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  • Petroleum Products under GST – How feasible?

    Published on May 17, 2018

    by Radhika vijayalaksmi

    “Make the hay while the sun shines “ –this is exactly what the Govt was practising with regard to petroleum products taxation.  The farsighted and clever finance ministry was quick to tap on the reduction in crude oil prices in international market , increased taxes, there by considerably reducing the fiscal balance, keeping a close watch and check on the inflation. And all this made perfect economic sense!  This too attracted both praise and criticism, just like the other two Modinomics moves  – the note ban and GST,  with its trade mark characteristic of putting long term interests of country before populistic politics.

    With ‘One Nation One Tax’ as the tag line GST is expected to bring  in a number of benefits like uniformity, reduced taxes on essentials to customers , ease of operations for traders ( after the initial hiccups of course), increase in tax base. There is also the not so obvious intent of curbing the black money as now there is ability to  checks at both end of supply chain and also cross check on other financial activities of establishments and individual involved.  But without including power, land and petroleum products also under GST the expected harmonisation will not materialise.

    The tax revenue for India is around 16.5% of GDP, far below the Emerging Markets average of 21%  and OECD average of 34%.  Therefore we can not say that the government is being insensitive and is ‘pocketing’ their hard earned money. Tax revenue is from petroleum products is 2.87 lakh crore in 2015-16, compared to 80,000 crores in 2014-15. This is in fact  almost 40% of Indirect tax collected.  It’s a no brainer that getting this under GST regime even if within the highest category of 28%tax, will leave a big hole in center’s coffers unless other revenue generating mechanisms are identified and implemented effectively. The state govts will also demand a compensation for the loss of revenue they will incur, that too needs to be taken care.  Though centre and states in principle agree that attaining all the intended  benefits of GST  is possible only by increasing the domain of what all comes under GST, they are stuck at this question of from where else to surce for developmental activities.

    One option would be to bring petroleum products under the highest tax slab of 28% in which case the petrol prices will be approx. 44 a litre and Diesel approx. 40 a litre, and then levy additional cess to compensate the losses. The common man doesn’t get much benefit this way, but rest of what GST aims for can be achieved to a great extent. But, this cannot be the long term solution. With the heavy dependency on revenue from petroleum products as and when the crude oil prices increases, Govt. will have to increases the cess or change GST structure to have a higher tax slab – clearly not in line with the moto of sab ka sath , sab ka vikas.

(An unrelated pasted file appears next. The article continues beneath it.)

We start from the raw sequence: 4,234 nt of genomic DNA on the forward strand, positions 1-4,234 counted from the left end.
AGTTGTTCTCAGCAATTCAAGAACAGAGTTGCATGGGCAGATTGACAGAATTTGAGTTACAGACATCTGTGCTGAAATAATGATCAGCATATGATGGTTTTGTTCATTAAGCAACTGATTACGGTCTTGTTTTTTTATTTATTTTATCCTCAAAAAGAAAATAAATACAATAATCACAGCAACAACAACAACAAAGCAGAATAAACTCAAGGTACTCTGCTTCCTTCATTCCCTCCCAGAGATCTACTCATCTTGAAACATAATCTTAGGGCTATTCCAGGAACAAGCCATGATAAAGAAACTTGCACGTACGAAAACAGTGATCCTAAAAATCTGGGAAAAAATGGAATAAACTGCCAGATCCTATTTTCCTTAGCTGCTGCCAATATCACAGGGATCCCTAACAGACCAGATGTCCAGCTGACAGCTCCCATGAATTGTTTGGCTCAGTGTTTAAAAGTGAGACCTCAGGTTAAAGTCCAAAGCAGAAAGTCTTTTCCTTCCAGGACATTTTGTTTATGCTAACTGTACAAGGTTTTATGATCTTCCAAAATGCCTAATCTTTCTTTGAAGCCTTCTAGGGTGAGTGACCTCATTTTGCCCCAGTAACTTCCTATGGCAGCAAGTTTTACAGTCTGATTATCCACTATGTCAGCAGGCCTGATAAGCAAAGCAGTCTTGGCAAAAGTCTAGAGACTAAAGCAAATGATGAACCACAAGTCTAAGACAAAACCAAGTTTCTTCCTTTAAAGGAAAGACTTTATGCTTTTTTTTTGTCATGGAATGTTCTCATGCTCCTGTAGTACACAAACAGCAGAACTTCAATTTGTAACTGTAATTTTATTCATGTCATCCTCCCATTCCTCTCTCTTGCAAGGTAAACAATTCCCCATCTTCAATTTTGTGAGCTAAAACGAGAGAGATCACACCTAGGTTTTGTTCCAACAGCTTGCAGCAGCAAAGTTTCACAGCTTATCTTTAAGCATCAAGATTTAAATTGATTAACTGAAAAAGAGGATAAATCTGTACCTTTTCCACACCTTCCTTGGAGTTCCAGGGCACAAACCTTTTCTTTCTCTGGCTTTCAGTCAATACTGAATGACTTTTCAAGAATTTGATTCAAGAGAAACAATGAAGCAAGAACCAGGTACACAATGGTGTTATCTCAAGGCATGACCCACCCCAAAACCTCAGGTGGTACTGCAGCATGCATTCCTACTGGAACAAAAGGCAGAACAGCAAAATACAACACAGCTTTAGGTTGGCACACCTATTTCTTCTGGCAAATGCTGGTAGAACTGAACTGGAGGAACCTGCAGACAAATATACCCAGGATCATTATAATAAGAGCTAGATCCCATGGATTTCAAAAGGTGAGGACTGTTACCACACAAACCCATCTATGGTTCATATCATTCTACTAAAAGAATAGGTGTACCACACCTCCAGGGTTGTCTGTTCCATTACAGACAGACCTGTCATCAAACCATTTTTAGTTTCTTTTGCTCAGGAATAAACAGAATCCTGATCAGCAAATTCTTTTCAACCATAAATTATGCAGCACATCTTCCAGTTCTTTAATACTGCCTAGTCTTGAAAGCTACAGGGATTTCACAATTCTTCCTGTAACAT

The long term solution should be identifying new areas of revenue generation along with identifying areas of inefficiencies in the system. It’s about time that we devise mechanisms to slowly move away from the culture of subsidies and tax exemptions. The revenue forgone because of various exemptions is more than 2 lakh crores in the last financial year. This gives an idea about the stress exemptions and subsidies are causing to the system.

    Though with Demo the tax base has seen considerable increase, it is far from 100% inclusion. This needs to be tackled with continuous checks and strong action against evaders in place.

    Govt. seems to be going strong with its divestment plans. Identifying poor performers that eat up Govts funds, proper valuation of the same and selling to private/strategic buyers should continue.

    But, are we there yet – could we straight jump to the decision of cutting on petroleum taxes hoping for rest everything to be in place soon = too high a bet.  Aggressively push for digital transactions, make our systems effective and above all come up with the right set of policies that suits the Indian conditions and implement with all our might has to be the way forward – sooner the better!

     

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